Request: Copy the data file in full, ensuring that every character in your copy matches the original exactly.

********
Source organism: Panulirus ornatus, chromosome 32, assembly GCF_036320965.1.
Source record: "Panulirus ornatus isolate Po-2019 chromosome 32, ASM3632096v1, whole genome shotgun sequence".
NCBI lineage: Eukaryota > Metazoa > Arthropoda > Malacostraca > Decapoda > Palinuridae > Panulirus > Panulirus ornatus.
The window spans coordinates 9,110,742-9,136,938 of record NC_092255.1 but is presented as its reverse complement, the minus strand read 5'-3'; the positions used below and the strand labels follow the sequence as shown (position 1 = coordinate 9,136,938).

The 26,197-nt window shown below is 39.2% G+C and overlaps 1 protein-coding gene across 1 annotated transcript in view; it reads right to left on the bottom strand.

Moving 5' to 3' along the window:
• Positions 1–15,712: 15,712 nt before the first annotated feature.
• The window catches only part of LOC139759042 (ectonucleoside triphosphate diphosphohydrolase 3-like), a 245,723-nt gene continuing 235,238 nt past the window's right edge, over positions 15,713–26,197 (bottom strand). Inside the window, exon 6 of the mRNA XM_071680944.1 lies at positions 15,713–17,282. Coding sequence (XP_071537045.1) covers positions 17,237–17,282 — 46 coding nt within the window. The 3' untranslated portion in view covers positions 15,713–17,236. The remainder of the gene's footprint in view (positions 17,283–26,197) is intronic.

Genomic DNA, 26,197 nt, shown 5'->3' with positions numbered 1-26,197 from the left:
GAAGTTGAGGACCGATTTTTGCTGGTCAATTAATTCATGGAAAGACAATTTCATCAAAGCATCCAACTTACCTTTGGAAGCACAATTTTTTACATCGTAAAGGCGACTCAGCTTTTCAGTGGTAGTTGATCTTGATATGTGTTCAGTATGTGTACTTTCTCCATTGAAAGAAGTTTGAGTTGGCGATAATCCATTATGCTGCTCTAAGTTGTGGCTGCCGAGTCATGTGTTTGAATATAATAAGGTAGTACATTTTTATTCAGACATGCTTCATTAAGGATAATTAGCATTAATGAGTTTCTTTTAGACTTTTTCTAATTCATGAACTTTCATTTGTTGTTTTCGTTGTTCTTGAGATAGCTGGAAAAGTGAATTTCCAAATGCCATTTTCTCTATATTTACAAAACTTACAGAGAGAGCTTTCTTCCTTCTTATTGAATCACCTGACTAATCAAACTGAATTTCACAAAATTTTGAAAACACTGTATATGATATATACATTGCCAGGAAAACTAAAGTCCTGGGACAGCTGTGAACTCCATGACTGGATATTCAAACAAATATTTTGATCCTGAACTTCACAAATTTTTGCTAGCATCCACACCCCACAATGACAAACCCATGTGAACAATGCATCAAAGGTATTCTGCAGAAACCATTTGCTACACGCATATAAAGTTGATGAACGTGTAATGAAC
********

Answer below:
Source organism: Panulirus ornatus, chromosome 32, assembly GCF_036320965.1.
Source record: "Panulirus ornatus isolate Po-2019 chromosome 32, ASM3632096v1, whole genome shotgun sequence".
NCBI lineage: Eukaryota > Metazoa > Arthropoda > Malacostraca > Decapoda > Palinuridae > Panulirus > Panulirus ornatus.
The window spans coordinates 9,110,742-9,136,938 of record NC_092255.1 but is presented as its reverse complement, the minus strand read 5'-3'; the positions used below and the strand labels follow the sequence as shown (position 1 = coordinate 9,136,938).

The 26,197-nt window shown below is 39.2% G+C and overlaps 1 protein-coding gene across 1 annotated transcript in view; it reads right to left on the bottom strand.

Moving 5' to 3' along the window:
• Positions 1–15,712: 15,712 nt before the first annotated feature.
• The window catches only part of LOC139759042 (ectonucleoside triphosphate diphosphohydrolase 3-like), a 245,723-nt gene continuing 235,238 nt past the window's right edge, over positions 15,713–26,197 (bottom strand). Inside the window, exon 6 of the mRNA XM_071680944.1 lies at positions 15,713–17,282. Coding sequence (XP_071537045.1) covers positions 17,237–17,282 — 46 coding nt within the window. The 3' untranslated portion in view covers positions 15,713–17,236. The remainder of the gene's footprint in view (positions 17,283–26,197) is intronic.

Genomic DNA, 26,197 nt, shown 5'->3' with positions numbered 1-26,197 from the left:
GAAGTTGAGGACCGATTTTTGCTGGTCAATTAATTCATGGAAAGACAATTTCATCAAAGCATCCAACTTACCTTTGGAAGCACAATTTTTTACATCGTAAAGGCGACTCAGCTTTTCAGTGGTAGTTGATCTTGATATGTGTTCAGTATGTGTACTTTCTCCATTGAAAGAAGTTTGAGTTGGCGATAATCCATTATGCTGCTCTAAGTTGTGGCTGCCGAGTCATGTGTTTGAATATAATAAGGTAGTACATTTTTATTCAGACATGCTTCATTAAGGATAATTAGCATTAATGAGTTTCTTTTAGACTTTTTCTAATTCATGAACTTTCATTTGTTGTTTTCGTTGTTCTTGAGATAGCTGGAAAAGTGAATTTCCAAATGCCATTTTCTCTATATTTACAAAACTTACAGAGAGAGCTTTCTTCCTTCTTATTGAATCACCTGACTAATCAAACTGAATTTCACAAAATTTTGAAAACACTGTATATGATATATACATTGCCAGGAAAACTAAAGTCCTGGGACAGCTGTGAACTCCATGACTGGATATTCAAACAAATATTTTGATCCTGAACTTCACAAATTTTTGCTAGCATCCACACCCCACAATGACAAACCCATGTGAACAATGCATCAAAGGTATTCTGCAGAAACCATTTGCTACACGCATATAAAGTTGATGAACGTGTAATGAAC